The WHO said that 85 new cases and 69 deaths were reported between July 8-12, indicating a “high level of transmission” of the hemorrhagic fever across Sierra Leone, Liberia and Guinea. WHO anticipates the virus will spread to neighboring countries as efforts to contain the outbreak continue to fall short.
Health workers are having difficulty accessing affected West African communities because there’s a deep mistrust of doctors, and many patients believe that hospitalization is a “death sentence.”
The Ebola virus, which has no cure or vaccine, is easily transmitted by bodily fluids or infected tissues and has a fatality rate of up to 90 percent. In Guinea, government officials banned public funerals for Ebola victims to reduce the risk of exposure. Sierra Leone officials have advised the public to not consume”bush meat,” or dead animals found in the bush, including monkeys, chimpanzees and bats.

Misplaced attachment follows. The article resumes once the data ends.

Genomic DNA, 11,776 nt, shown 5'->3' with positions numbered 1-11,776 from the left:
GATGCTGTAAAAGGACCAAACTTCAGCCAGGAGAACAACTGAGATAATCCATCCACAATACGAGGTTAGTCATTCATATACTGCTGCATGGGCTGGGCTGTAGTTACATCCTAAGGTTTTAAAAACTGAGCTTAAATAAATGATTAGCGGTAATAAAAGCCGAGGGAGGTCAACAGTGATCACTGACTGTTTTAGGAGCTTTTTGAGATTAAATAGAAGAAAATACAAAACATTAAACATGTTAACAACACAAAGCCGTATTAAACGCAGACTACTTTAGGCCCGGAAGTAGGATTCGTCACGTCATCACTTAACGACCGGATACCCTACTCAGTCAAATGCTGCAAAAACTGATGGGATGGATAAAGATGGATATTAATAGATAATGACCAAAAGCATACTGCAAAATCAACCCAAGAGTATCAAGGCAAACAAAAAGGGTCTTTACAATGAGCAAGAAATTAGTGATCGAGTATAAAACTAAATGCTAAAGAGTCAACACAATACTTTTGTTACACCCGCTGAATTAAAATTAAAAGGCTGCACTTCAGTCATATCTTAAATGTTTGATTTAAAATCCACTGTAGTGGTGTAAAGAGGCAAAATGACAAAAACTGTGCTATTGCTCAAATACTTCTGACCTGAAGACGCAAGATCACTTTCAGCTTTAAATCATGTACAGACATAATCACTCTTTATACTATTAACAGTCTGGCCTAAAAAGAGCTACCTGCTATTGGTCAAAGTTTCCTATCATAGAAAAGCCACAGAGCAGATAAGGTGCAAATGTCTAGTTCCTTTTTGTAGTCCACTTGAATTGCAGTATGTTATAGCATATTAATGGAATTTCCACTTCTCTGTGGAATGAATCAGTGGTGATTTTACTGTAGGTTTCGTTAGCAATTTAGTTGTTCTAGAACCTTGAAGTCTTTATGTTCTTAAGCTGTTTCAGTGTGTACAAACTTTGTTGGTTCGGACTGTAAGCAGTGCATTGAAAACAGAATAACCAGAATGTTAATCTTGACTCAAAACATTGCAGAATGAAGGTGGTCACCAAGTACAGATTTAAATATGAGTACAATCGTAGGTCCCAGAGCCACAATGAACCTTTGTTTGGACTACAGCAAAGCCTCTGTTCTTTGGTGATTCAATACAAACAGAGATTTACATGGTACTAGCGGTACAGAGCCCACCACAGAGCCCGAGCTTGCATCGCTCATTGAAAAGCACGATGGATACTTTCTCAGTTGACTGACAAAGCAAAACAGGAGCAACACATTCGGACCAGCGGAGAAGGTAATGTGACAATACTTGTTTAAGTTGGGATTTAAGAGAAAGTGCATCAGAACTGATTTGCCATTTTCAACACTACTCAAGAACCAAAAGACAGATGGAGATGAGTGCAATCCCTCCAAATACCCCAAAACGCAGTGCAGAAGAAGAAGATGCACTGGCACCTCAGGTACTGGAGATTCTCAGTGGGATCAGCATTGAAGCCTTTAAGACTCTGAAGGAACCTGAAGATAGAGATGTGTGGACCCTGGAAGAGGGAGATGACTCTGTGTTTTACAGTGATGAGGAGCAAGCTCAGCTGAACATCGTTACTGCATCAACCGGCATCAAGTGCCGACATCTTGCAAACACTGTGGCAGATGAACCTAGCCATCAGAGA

Symptoms of Ebola include vomiting, diarrhea and bleeding and can emulate other tropical diseases such as malaria and cholera.
Named after the location of its first appearance, the virus was first documented in a village near the Ebola River in 1976. The death toll then was 280. WHO said the current strain is unrelated to past outbreaks.